In some cases a little hard work with a brush and some soapy water can really give tired and un-cared for pathway a completely different look. In much the same manner as the washing up liquid and brush method, work your way over the surface of your patio or pathway removing as much surface grime as possible. Be careful at this point as, again, you don’t want to damage or mark the actual surface of the path. As moisture migrates up to the surface of the concrete, it carries along with it calcium salts from within the concrete. As with most decorative concrete issues, it could be a combination of both of these things, with a little efflorescence thrown in for good measure. This phenomenon, where the sealer is no longer adhered to the concrete, looks a lot like efflorescence from a distance, but on closer inspection is actually more gray or cloudy.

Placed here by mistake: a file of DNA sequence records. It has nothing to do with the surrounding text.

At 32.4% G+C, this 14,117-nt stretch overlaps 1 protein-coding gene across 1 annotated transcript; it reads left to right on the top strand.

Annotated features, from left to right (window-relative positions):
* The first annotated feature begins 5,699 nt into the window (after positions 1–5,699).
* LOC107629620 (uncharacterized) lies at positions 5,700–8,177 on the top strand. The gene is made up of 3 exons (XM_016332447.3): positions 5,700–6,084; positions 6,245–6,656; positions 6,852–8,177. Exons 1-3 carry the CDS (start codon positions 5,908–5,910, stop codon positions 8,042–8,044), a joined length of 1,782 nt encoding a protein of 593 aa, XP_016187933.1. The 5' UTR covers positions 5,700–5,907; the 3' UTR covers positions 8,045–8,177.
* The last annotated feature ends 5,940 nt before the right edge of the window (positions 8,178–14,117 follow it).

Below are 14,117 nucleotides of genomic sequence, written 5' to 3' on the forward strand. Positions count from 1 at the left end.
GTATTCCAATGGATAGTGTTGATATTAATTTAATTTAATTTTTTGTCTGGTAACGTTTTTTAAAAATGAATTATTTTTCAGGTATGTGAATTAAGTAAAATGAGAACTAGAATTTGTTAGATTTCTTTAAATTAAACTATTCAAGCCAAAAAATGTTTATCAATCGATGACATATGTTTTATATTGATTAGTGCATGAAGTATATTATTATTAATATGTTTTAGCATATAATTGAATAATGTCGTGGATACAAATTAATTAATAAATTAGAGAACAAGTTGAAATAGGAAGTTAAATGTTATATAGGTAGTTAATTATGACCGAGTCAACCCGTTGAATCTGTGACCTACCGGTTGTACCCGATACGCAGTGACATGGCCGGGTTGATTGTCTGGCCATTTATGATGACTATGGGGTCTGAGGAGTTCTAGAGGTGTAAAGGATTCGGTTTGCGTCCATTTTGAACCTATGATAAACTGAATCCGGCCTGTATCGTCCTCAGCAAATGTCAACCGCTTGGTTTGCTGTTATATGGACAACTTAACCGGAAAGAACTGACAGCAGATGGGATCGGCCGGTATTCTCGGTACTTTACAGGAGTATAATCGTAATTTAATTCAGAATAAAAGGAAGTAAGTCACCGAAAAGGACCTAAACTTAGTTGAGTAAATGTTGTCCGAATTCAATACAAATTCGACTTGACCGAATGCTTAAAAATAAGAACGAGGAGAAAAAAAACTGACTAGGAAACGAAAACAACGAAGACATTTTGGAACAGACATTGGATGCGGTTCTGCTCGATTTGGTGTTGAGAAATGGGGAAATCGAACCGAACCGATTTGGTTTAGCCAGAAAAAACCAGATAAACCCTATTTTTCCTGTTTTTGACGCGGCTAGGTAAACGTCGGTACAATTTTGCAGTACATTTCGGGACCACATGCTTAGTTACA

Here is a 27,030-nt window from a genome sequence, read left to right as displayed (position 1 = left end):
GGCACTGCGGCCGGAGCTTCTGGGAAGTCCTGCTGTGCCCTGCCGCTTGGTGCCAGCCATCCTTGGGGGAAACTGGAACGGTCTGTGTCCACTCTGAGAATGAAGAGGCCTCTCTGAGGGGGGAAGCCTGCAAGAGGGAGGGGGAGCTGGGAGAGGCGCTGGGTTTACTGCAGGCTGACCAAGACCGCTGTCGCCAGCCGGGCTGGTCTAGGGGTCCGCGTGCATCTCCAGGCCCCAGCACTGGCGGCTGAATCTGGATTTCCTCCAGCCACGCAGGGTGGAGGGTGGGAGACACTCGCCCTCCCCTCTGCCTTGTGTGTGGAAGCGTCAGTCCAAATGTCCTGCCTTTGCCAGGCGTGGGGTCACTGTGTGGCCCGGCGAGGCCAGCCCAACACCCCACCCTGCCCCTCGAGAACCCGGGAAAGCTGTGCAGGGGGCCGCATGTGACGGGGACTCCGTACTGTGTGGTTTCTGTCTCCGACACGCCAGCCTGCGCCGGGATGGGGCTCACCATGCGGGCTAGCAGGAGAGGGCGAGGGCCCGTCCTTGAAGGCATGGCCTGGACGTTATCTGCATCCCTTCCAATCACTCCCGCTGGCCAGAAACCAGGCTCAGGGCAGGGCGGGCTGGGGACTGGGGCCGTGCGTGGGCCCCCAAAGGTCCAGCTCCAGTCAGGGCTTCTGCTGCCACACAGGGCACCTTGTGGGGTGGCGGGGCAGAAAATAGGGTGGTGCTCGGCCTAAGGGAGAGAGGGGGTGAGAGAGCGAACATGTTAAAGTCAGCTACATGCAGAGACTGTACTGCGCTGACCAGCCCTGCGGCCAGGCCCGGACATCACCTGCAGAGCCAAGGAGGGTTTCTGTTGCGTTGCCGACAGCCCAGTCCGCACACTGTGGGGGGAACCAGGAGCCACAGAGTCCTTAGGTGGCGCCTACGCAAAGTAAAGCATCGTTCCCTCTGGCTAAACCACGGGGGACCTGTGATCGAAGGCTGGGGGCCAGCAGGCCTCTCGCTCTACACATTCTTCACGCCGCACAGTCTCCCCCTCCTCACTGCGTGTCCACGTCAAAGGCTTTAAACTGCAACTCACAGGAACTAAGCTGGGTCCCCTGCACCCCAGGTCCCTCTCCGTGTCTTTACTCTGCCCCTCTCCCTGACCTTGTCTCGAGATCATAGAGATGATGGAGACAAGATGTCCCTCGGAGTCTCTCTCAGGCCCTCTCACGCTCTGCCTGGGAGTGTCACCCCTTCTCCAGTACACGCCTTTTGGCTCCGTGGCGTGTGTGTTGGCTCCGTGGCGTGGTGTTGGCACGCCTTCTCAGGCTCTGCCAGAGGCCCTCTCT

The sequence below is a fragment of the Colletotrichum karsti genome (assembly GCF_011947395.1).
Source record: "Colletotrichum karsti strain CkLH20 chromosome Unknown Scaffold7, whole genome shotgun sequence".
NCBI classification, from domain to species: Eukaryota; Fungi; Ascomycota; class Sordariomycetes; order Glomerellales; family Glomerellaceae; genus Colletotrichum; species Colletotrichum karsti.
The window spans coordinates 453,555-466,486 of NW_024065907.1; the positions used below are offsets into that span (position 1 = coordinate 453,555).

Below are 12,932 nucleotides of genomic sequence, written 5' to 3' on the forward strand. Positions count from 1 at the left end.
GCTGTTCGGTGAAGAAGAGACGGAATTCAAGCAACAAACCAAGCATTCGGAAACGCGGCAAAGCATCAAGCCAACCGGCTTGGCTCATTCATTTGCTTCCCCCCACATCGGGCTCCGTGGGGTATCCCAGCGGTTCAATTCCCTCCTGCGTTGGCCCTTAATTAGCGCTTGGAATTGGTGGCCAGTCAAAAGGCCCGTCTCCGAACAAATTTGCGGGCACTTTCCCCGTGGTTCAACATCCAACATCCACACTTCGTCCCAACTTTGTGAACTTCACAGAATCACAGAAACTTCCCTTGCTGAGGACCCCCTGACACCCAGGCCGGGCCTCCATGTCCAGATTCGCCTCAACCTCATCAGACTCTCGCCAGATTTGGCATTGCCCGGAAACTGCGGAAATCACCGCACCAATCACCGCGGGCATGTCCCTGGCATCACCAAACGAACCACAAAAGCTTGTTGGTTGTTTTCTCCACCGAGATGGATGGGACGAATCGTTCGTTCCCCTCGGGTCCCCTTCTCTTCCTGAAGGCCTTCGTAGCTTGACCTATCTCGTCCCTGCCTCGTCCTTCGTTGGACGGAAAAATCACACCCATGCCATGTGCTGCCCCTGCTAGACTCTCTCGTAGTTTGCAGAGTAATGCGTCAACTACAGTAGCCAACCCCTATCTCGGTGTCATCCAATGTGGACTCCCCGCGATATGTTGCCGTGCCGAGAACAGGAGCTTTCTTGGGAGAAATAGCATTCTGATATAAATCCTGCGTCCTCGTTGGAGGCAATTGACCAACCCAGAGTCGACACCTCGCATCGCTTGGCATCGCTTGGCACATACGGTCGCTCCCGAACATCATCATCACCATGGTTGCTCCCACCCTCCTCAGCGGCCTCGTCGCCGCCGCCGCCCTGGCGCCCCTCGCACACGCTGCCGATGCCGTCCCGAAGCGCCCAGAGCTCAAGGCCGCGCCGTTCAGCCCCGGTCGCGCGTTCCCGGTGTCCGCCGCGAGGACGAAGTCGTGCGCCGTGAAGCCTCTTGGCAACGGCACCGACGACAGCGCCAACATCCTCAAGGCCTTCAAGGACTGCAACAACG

This white, dusty, scaly salt can be minimal or dramatic, depending on the amount of free calcium salt present in the concrete.
Lighter-texture seamless patterns with simple sawcuts or large light-texture stone patterns work best. Exposure to rain, standing water, and sprinklers only make the situation worse, as water triggers the reaction and creates more efflorescence.Efflorescence is not as noticeable when it occurs on gray concrete, but even a little efflorescence on colored concrete can be a contractor's worst nightmare. The small air gap that now exists between the sealer and concrete causes the light to diffuse and create the grayish-white cloudy look. To avoid the problem altogether on future projects, consider using a colored curing compound or cure and seal to match the color of the concrete.